Small Division 3 conference games in Western Massachusetts are not the typical training grounds for going pro. Not so for Fugett, who ended up in the NFL after Amherst. “I didn’t expect to make the team,” Fugett says about his transition to the NFL. “I was the 358th player pick — the last in the thirteenth round — drafted by a championship team that had a Hall of Fame player at the position. So I figured this would help my writing career because I was going to be able to tell stories for the rest of my life that I was with Roger Staubach and Calvin Hill at the world champion Dallas Cowboys training camp and I would get cut.”

Impressing the Dallas Cowboys coaching staff with his ability to memorize and effectively implement the playbook, Fugett made the team as a backup tight end and had the opportunity to be coached by the famous Tom Landry. In the years that followed, Fugett would go on to play in Super Bowl X for the Cowboys against the Pittsburgh Steelers, as well as become a union leader, fighting for free agency in the league. When asked about his favorite memory in the NFL, Fugett recalls, “I had so many but clearly going to the Super Bowl and having the chance to be the best.” While the Cowboys didn’t win that year, Fugett looks back fondly on the experience, even joking that “though we didn’t win, we had Willie Nelson at our party. I don’t know who the Steelers had.”

The NFL wasn’t Fugett’s only venture after college. Upon graduating Amherst, Fugett had set his sights on pursuing a J.D. and by the time he started in the NFL, he had been admitted to Columbia Law School and was waitlisted at Harvard Law. After signing with the Washington Football Team in 1976, Fugett began attending school at night in pursuit of his law degree from the George Washington University Law School. While balancing his law school curriculum, Fugett had a successful season with the Washington Football Team and was ultimately selected to the Pro Bowl in 1977.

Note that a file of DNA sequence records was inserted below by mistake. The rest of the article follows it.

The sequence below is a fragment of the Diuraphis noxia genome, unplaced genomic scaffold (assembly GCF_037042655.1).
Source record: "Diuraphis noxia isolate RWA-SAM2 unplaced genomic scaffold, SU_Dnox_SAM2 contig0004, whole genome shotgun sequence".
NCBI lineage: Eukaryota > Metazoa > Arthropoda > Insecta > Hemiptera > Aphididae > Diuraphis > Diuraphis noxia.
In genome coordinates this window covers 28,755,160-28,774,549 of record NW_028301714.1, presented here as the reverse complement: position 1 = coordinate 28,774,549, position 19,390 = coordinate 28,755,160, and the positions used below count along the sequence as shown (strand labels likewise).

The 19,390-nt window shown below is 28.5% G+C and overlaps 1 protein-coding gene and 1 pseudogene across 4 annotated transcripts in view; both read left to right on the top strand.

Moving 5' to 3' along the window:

Looking back on his time with Washington, Fugett expressed how much he valued the experience of being challenged everyday. He elaborated: “As a union leader for seven of my eight years [in the NFL], I was tested even more so and the greatest honor — not the Pro Bowl selection — the greatest honor of my football career was signing with the Washington Football Team. Upon signing, the Washington Football Team had more former player [political] representatives on their team than any team in the league. They were [union members] and George Allen liked them because they were leaders.”

Calling it the “greatest honor of [his] football career,” Fugett signed with the Washington Football Team in 1976 and would go on to earn a Pro Bowl selection the next year. Photo courtesy of Jean S. Fugett, Jr. ‘72

Fugett’s presence both on and off the field earned him opportunities in journalism— a lifelong area of interest for Fugett after his early experiences as an editor for the Amherst Student and intern for the Baltimore Sun. During his career in the NFL, Fugett worked as a reporter for The Washington Post and anchor for CBS broadcasts. After his football career ended, Fugett entered the business world. His notable career endeavors include helping his brother found TLC Group, serving as the Director and Vice-Chair of the McCall Pattern Company Management Committee, running TLC Beatrice International Foods, and starting a law practice.

After sitting down with Jean Fugett, one thing is abundantly clear: whether it’s on the field, in the newsroom, or in the business world, Fugett is someone who welcomes a challenge and not only rises to the occasion but sets the bar even higher.